Federal regulators on Wednesday extended an unprecedented ban against all short-selling in the shares of more than 800 financial companies, keeping it in place at least until after Congress enacts a massive financial bailout plan.
The Securities and Exchange Commission (SEC) announced the extension of the ban, which was put in place on Sept. 18 in a bid to shore up investor confidence in the face of the spiraling market crisis.
The ban, which was due to expire yesterday, will now last until the third business day after the proposed enactment of the US$700 billion financial bailout plan now before Congress. It will end no later than Oct. 17.
Short-sellers bet against a stock. The practice, which is legal and widely used on Wall Street, involves borrowing a company’s shares, selling them and then buying them when the stock falls, returning them to the lender. The short-seller pockets the difference in price.
Although short-selling can make markets more efficient and bring in more capital, regulators have maintained that it has widened the scope of the financial crisis and contributed to the collapsing values of investment and commercial banking stocks in particular — and the demise of Lehman Brothers.
The SEC “has taken steps during recent weeks to address concerns regarding short sales in light of the ongoing credit crisis,” the agency said in a statement issued on Wednesday night. “The steps [the SEC] has taken are designed to ensure the continued smooth operation of orderly markets. Our actions have been taken in consultation with regulators of the major developed securities markets around the world, with whom we have coordinated in monitoring market reactions.”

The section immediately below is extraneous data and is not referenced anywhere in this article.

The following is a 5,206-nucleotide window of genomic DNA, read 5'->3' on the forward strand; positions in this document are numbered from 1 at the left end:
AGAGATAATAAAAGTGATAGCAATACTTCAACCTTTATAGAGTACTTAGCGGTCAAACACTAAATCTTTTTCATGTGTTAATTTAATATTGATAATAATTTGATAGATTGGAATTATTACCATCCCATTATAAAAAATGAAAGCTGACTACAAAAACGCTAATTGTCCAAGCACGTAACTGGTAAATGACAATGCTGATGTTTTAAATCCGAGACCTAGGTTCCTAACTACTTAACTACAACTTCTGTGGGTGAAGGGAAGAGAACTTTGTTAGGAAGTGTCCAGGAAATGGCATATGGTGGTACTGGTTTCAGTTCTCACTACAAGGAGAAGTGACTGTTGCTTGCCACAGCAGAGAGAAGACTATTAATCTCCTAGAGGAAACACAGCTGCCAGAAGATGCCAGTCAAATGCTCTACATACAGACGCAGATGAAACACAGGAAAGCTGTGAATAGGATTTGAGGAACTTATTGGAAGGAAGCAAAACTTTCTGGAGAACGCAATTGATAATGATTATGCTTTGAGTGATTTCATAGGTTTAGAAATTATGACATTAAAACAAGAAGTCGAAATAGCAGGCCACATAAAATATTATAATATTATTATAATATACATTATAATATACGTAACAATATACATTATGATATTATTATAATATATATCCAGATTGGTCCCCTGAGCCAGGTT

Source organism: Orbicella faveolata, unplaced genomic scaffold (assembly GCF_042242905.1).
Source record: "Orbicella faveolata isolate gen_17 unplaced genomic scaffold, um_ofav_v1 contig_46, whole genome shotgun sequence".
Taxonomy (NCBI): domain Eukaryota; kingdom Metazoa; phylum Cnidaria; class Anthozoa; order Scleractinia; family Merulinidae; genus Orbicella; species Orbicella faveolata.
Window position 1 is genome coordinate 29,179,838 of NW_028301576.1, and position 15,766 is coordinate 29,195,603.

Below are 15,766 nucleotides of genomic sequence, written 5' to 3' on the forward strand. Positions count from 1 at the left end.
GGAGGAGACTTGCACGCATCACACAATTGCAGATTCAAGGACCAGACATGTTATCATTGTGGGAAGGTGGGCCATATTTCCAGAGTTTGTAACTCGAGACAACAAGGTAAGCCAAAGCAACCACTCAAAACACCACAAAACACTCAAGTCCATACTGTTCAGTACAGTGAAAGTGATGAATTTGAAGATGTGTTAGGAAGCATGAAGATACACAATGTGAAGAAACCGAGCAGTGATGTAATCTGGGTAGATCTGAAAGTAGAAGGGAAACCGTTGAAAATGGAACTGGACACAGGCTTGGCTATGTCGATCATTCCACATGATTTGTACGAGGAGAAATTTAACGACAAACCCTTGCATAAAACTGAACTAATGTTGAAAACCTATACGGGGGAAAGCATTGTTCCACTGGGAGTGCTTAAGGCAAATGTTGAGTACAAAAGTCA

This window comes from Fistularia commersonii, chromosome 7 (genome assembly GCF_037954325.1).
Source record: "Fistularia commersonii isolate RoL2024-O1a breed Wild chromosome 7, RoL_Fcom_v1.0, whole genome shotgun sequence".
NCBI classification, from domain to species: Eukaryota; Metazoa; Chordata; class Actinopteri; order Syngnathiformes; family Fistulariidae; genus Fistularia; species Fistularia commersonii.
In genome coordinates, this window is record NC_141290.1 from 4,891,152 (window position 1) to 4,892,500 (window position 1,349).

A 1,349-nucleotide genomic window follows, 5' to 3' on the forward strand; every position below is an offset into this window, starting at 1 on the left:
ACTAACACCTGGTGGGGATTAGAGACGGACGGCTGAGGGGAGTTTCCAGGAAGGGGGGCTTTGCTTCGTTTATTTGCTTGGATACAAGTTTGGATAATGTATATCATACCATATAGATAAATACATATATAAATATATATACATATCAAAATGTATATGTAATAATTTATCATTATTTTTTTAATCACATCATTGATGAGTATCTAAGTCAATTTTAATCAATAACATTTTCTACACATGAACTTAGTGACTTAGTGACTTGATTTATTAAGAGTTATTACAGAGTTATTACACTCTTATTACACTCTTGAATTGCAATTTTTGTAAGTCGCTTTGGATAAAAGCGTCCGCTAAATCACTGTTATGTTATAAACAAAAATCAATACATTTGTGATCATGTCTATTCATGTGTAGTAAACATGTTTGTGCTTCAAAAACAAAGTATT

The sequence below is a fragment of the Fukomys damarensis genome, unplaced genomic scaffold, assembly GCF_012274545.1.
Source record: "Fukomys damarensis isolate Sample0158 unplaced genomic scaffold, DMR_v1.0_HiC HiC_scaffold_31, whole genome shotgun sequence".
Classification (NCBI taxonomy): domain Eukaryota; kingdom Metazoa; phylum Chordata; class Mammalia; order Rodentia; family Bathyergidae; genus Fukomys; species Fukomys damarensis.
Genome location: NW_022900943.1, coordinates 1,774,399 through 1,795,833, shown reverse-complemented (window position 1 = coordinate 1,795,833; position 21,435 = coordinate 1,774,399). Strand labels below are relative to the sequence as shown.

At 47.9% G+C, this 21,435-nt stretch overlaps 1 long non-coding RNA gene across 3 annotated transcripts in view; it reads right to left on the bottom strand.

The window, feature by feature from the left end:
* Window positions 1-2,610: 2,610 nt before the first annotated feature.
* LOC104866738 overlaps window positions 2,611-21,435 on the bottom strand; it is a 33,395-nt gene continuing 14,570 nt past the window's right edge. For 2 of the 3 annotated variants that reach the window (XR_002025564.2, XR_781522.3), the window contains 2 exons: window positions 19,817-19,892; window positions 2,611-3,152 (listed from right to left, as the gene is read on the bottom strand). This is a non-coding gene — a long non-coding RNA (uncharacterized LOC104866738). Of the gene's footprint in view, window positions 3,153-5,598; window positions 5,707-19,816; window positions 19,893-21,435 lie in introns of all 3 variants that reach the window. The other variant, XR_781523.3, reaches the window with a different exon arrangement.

But on Wall Street, professional short-sellers have said they were being unfairly targeted by the SEC’s prohibition. And some analysts have warned of possible negative consequences, maintaining that banning short-selling could actually distort — not stabilize — edgy markets.
The SEC also extended, in this case through Oct. 17, its easing of restrictions on the ability of companies to buy back their own shares — another move aimed at helping restore liquidity to the distressed and volatile market.
And the SEC extended its new requirement for investment managers to report to the agency their new short sales of stocks. The new mandate will continue beyond Oct. 17 as an interim rule, the SEC said, promising to seek public comment on it.
The SEC, however, made a modification that allows managers to report their short positions to the agency confidentially, rather than requiring public disclosure.
The private investment group said it was “deeply concerned about the disparate treatment” of reporting requirements for short stock positions compared with normal ones.